PICS: Mass evacuation in California as dam weakened by rain

2017-02-13 19:00
The damaged spillway with eroded hillside in Oroville, California. Water will continue to flow over an emergency spillway at the US's tallest dam for another day or so, officials said. (William Croyle, California Department of Water Resources via AP)

The damaged spillway with eroded hillside in Oroville, California. Water will continue to flow over an emergency spillway at the US's tallest dam for another day or so, officials said. (William Croyle, California Department of Water Resources via AP)

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San Francisco - Almost 200 000 people were under evacuation orders on Monday after damage to the auxiliary spillway of a dam in northern California raised fears the structure could fail and unleash torrential waters.

The reservoir of the Oroville Dam, located 120 kilometres north of the state capital Sacramento, had been completely full after several weeks of heavy rain.

The 210m long dam itself was not in danger of collapse, according to officials, but the emergency spillway was causing major concern due to erosion damage on its concrete top, the Sacramento Bee newspaper said.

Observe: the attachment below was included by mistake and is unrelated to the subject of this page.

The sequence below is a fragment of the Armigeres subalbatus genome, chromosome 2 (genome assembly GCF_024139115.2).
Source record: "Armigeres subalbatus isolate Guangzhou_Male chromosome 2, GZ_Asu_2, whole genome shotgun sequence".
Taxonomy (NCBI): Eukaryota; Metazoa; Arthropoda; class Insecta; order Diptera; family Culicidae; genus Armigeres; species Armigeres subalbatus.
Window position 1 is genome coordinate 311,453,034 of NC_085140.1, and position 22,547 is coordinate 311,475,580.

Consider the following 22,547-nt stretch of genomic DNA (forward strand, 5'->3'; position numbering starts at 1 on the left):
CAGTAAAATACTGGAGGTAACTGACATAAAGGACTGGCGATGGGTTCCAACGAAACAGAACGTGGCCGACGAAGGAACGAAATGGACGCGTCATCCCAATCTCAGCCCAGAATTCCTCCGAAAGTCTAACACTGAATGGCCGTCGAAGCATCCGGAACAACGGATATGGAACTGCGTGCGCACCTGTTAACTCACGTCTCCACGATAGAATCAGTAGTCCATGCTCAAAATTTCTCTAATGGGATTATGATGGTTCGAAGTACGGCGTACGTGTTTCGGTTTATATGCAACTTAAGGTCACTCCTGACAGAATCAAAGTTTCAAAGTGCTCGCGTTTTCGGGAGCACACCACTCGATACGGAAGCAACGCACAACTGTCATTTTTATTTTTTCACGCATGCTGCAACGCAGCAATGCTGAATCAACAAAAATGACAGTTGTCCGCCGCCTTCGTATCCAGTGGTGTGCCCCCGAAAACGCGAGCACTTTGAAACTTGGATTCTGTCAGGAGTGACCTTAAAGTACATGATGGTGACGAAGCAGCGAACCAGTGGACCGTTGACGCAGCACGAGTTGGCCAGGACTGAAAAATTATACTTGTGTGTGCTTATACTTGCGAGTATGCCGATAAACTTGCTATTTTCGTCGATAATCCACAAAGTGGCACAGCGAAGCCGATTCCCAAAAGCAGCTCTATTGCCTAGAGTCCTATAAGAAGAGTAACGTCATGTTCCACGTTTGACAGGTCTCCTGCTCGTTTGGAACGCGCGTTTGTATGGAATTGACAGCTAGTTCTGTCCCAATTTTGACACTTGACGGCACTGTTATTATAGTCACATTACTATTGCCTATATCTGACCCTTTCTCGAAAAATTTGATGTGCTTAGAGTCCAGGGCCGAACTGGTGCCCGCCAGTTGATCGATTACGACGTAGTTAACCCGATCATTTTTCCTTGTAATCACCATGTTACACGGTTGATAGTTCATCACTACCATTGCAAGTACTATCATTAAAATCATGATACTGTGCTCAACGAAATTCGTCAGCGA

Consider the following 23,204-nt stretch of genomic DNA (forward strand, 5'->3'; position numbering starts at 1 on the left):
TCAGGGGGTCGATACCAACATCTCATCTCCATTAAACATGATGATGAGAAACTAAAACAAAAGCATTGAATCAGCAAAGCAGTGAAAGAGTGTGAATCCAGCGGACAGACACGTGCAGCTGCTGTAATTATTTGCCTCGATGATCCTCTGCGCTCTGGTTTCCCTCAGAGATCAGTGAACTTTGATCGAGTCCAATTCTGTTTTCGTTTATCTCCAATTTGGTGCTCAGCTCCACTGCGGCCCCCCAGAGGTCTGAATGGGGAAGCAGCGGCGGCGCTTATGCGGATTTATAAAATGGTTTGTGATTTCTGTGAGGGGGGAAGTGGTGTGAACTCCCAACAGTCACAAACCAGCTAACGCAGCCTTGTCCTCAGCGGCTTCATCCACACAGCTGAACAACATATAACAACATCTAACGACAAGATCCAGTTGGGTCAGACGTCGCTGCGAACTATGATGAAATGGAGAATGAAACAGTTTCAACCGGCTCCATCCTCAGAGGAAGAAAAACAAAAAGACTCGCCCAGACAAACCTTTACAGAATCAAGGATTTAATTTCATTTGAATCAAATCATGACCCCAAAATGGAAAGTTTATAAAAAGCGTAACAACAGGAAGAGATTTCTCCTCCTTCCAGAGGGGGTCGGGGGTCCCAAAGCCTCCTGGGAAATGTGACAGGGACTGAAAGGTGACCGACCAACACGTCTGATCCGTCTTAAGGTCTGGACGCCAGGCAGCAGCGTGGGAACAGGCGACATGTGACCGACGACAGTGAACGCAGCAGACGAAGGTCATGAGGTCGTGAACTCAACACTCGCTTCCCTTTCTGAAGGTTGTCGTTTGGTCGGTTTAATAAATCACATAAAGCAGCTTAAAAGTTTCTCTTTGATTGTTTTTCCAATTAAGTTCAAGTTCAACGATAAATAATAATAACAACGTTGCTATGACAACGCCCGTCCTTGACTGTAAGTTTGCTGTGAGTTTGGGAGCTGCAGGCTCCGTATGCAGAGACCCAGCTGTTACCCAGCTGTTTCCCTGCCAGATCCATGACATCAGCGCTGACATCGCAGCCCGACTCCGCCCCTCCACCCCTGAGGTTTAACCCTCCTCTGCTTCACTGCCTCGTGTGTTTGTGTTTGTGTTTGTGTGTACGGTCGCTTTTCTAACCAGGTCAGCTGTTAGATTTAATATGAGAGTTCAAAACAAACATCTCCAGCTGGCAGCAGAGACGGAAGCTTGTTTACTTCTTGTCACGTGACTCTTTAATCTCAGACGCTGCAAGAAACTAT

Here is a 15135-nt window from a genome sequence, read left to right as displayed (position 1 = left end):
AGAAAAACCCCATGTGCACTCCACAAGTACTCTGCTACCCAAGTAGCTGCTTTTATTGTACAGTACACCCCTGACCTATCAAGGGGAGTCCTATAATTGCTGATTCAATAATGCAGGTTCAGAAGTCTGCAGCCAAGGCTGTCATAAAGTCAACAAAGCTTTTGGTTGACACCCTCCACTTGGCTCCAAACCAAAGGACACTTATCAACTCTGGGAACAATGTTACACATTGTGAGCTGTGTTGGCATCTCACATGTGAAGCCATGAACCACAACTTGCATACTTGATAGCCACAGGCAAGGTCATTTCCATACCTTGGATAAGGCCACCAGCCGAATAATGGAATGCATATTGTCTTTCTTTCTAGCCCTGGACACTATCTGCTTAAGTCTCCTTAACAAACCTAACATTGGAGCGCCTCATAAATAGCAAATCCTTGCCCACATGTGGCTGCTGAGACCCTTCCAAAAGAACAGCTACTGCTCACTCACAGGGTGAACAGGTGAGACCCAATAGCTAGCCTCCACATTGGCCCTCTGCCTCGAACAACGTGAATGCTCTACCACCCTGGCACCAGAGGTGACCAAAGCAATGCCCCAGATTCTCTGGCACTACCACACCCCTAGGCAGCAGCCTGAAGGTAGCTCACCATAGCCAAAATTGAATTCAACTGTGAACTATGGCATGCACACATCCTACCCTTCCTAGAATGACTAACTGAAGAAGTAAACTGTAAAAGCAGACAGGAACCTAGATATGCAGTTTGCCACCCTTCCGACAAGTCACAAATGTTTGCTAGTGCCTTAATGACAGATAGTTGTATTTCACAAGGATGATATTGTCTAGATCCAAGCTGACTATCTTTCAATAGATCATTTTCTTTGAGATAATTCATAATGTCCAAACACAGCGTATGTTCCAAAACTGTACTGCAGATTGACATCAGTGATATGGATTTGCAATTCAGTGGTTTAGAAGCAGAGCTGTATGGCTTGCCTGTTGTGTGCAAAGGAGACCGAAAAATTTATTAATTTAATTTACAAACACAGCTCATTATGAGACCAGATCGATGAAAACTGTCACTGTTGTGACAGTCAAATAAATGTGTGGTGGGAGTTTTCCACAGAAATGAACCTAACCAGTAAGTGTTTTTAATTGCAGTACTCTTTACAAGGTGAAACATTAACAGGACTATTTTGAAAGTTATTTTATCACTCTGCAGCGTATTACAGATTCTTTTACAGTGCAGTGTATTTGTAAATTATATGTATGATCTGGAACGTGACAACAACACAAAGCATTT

Authorities were releasing 2 830 cubic meters of water per second from the main spillway, which dropped the reservoir on Sunday to a level where there was no more flow into the auxiliary spillway, the Bee cited Department of Water Resources spokesman Doug Carlson as saying.

About 188 000 people in downstream communities had been ordered to flee on Sunday afternoon.

"Yes, an evacuation has been ordered," the Yuba County Office of Emergency Services said in a Facebook post.

"All Yuba County on the valley floor. The auxiliary spillway is close to failing... Take only routes to the east, south, or west. DO NOT TRAVEL NORTH TOWARD OROVILLE!!!!!"

Governor Jerry Brown issued an emergency order to deploy resources to the affected area.

"I've been in close contact with emergency personnel managing the situation in Oroville throughout the weekend. It's clear the circumstances are complex and rapidly changing," he said in a statement.

"The state is directing all necessary personnel and resources to deal with this very serious situation."


Lake water flows over the emergency spillway, bottom left, at Lake Oroville for the first time in the nearly 50-year history of the Oroville Dam. (Randy Pench, The Sacramento Bee via AP)

 

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